Wednesday, June 20, 2007

The Mother of Direct Shipping

I'm afraid I was too distracted to note properly the passing of a very important person in the lives of wine enthusiasts everywhere -- Juanita Swedenburg. Juanita was a Virginia vintner who had enough of the frustratingly restrictive wine shipping laws so common across much of the country. As a consequence, she became the catalyst behind the case that would go to the Supreme Court in 2005 and begin to unravel many of the restrictions.

These archaic laws would have fallen eventually, but they fell a lot sooner because Swedenburg was a person of clear vision and mental toughness. She took on a very powerful wholesalers alliance in getting her case to the Supreme Court. And, we all owe her a debt of gratitude.

The hodgepodge of state laws that govern wine shipping have not gone away totally. But the Swedenburg case helped usher in a much saner era, since the decision requires states allowing in-state wineries to ship direct to consumers to also allow out-of-state wineries to ship direct to consumers. No more different standards for in-state wineries vs. out of state. Most states responded by opening up their borders to distant wineries, the dream of wine collectors everywhere. A few states went the opposite way in their bid to find equanimity.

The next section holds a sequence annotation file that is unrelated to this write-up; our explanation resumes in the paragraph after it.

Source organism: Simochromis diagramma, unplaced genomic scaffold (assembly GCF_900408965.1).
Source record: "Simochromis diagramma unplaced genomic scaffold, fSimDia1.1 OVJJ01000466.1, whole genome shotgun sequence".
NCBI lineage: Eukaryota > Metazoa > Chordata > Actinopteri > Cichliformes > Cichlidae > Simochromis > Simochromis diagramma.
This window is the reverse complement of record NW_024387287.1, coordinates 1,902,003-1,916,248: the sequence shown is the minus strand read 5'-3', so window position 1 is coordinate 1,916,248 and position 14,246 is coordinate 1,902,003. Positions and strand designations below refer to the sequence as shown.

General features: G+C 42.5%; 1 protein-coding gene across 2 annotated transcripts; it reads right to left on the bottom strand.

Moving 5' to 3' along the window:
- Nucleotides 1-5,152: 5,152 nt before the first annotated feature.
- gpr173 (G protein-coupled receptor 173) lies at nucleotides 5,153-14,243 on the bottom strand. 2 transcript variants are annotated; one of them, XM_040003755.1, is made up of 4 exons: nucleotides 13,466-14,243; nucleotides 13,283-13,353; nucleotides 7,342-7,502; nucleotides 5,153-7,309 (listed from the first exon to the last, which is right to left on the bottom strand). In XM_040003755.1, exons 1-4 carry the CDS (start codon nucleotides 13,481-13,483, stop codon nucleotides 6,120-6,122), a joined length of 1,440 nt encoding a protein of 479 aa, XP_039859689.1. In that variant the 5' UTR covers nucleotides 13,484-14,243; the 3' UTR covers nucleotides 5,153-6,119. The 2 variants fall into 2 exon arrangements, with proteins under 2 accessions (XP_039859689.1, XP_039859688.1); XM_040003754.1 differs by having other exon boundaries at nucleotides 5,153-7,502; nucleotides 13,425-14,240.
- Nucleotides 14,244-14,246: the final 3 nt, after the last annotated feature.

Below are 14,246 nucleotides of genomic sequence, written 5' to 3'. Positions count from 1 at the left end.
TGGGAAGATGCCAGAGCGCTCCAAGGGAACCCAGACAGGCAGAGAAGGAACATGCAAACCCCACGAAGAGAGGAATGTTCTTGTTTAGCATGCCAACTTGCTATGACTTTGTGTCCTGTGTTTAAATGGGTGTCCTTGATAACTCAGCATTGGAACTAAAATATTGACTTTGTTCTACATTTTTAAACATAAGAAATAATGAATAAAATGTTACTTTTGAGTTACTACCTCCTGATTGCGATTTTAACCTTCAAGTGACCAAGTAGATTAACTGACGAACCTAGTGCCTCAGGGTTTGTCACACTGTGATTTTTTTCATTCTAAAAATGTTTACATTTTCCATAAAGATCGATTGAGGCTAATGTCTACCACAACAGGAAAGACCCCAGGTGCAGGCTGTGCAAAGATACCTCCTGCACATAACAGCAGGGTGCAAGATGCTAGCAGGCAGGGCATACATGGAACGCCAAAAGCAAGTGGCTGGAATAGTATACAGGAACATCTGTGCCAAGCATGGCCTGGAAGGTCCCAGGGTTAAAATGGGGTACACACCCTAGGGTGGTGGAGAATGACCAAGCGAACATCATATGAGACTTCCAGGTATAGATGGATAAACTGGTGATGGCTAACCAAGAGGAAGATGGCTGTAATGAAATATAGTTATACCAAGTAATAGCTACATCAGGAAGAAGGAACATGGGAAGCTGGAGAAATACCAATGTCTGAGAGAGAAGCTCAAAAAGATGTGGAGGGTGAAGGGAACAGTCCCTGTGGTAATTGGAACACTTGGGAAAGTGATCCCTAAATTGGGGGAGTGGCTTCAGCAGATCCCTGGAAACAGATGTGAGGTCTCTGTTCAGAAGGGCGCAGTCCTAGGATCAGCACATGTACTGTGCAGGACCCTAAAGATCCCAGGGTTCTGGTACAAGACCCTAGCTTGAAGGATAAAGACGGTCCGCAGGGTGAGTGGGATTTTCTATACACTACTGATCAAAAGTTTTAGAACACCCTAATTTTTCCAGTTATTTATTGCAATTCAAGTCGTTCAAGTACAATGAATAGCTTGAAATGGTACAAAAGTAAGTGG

Connecticut's wine shipping laws, though not perfect, have changed for the better since the Supreme Court decision, and I know I have Swedenburg, who died on June 9, to thank for it.

I was concerned last year when a couple of out-of-state wineries told me that, though they are legally allowed to ship to Connecticut they would not do so because of exhorbitant licensing fees required by the state. I was perturbed, since the state seemed to be undercutting the sale of out-of-state wines to consumers without actually banning them.

But the state has clarified its position since then, allowing small production wineries (less than 100,000 gallons per year) to pay roughly $350 for permits and licenses. And, consumers are now allowed up to five gallons of wine instead of four gallons.

It's better than it used to be. And, Swedenburg helped make it so. Bless her.


Anonymous Tony D said...

Thank you Juanita.

10:26 PM  

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